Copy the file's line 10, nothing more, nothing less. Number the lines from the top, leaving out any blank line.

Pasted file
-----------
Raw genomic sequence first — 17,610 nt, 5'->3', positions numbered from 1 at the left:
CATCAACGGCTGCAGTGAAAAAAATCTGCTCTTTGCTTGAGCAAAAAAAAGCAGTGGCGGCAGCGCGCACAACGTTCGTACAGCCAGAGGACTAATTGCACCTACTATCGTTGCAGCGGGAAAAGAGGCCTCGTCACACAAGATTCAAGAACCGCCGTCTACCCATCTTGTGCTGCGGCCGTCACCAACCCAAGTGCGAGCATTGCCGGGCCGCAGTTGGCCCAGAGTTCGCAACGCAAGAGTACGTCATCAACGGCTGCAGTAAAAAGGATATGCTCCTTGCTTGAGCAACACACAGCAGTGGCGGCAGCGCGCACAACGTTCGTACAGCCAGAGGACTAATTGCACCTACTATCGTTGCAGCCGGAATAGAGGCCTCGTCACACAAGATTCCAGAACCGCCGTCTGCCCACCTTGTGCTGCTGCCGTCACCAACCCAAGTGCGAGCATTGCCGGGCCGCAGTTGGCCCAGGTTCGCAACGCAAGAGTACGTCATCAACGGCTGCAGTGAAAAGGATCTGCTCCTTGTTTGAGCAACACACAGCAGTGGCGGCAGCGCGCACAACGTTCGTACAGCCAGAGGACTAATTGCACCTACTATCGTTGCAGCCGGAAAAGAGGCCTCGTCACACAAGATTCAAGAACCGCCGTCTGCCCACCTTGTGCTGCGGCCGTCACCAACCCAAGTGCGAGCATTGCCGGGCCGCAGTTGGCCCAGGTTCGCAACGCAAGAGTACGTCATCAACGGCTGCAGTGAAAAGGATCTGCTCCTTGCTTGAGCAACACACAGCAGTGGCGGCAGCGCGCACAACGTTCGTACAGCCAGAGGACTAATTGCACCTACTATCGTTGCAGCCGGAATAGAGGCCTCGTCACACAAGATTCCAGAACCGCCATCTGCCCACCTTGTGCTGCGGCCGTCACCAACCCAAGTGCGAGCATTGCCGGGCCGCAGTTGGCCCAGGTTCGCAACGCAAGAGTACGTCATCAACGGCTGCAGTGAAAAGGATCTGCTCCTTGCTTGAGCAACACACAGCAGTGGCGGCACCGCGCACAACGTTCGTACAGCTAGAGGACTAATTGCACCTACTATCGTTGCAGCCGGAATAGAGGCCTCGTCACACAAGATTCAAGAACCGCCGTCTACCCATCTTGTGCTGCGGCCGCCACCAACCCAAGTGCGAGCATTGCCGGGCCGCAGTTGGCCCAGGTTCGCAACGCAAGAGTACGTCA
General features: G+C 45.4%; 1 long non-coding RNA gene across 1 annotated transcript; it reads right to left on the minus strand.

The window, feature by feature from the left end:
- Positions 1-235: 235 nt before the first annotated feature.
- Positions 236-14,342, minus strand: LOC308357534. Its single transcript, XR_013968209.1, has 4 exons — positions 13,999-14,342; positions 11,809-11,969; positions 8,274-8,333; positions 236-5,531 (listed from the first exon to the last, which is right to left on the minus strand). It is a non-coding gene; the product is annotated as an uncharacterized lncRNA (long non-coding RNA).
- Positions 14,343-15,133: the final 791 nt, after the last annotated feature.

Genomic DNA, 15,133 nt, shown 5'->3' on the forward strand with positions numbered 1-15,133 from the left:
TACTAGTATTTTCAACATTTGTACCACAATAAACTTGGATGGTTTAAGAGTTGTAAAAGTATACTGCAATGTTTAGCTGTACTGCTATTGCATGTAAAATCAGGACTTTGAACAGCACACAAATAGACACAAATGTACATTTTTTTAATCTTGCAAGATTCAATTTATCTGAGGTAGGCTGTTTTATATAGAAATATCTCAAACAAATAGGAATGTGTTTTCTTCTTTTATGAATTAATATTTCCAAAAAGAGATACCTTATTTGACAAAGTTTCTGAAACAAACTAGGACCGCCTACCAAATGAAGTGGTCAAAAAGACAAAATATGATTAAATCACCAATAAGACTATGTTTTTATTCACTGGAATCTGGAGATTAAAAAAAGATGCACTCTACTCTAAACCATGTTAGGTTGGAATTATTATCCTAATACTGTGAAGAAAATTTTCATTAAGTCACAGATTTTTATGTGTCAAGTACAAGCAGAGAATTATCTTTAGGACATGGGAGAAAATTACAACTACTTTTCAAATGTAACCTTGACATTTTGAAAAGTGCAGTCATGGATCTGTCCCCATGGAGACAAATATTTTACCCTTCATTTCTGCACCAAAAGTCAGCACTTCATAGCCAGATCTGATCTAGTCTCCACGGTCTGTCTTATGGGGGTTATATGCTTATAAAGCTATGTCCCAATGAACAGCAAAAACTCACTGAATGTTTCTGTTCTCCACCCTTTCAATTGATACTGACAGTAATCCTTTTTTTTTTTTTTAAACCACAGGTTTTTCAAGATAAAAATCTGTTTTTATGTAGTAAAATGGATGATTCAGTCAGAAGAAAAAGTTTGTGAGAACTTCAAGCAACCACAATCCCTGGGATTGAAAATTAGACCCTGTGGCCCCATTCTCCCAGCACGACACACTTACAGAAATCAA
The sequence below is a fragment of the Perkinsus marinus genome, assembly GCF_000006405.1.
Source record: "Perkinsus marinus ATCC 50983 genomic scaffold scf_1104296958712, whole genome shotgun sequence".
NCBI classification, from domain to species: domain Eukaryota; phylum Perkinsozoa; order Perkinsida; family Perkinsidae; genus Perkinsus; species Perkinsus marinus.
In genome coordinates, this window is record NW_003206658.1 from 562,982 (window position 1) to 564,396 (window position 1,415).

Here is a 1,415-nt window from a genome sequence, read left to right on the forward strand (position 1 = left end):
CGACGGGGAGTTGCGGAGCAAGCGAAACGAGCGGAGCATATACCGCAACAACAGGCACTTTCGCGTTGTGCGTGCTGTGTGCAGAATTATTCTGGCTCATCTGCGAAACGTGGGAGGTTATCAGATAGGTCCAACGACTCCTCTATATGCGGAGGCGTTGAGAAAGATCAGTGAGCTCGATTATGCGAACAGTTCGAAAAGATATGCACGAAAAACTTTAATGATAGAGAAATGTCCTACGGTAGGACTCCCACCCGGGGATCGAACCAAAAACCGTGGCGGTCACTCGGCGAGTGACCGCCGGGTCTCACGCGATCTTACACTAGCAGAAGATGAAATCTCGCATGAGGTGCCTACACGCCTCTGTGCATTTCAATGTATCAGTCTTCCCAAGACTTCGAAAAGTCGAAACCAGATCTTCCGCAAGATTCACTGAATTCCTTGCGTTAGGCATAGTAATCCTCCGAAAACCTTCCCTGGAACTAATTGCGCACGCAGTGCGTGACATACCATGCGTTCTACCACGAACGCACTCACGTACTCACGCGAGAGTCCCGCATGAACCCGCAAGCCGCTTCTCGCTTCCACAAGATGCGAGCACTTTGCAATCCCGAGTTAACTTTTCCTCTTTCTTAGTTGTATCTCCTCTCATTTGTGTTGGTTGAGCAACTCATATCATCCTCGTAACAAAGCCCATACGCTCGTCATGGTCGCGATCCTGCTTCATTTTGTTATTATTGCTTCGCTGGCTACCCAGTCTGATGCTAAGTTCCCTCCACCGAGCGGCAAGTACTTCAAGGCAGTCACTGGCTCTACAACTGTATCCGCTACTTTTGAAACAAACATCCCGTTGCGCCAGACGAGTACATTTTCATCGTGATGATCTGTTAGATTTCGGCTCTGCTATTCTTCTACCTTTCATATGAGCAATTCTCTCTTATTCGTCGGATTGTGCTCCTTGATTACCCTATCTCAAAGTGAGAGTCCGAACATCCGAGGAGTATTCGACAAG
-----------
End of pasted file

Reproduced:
The sequence below is a fragment of the Perkinsus marinus genome, assembly GCF_000006405.1.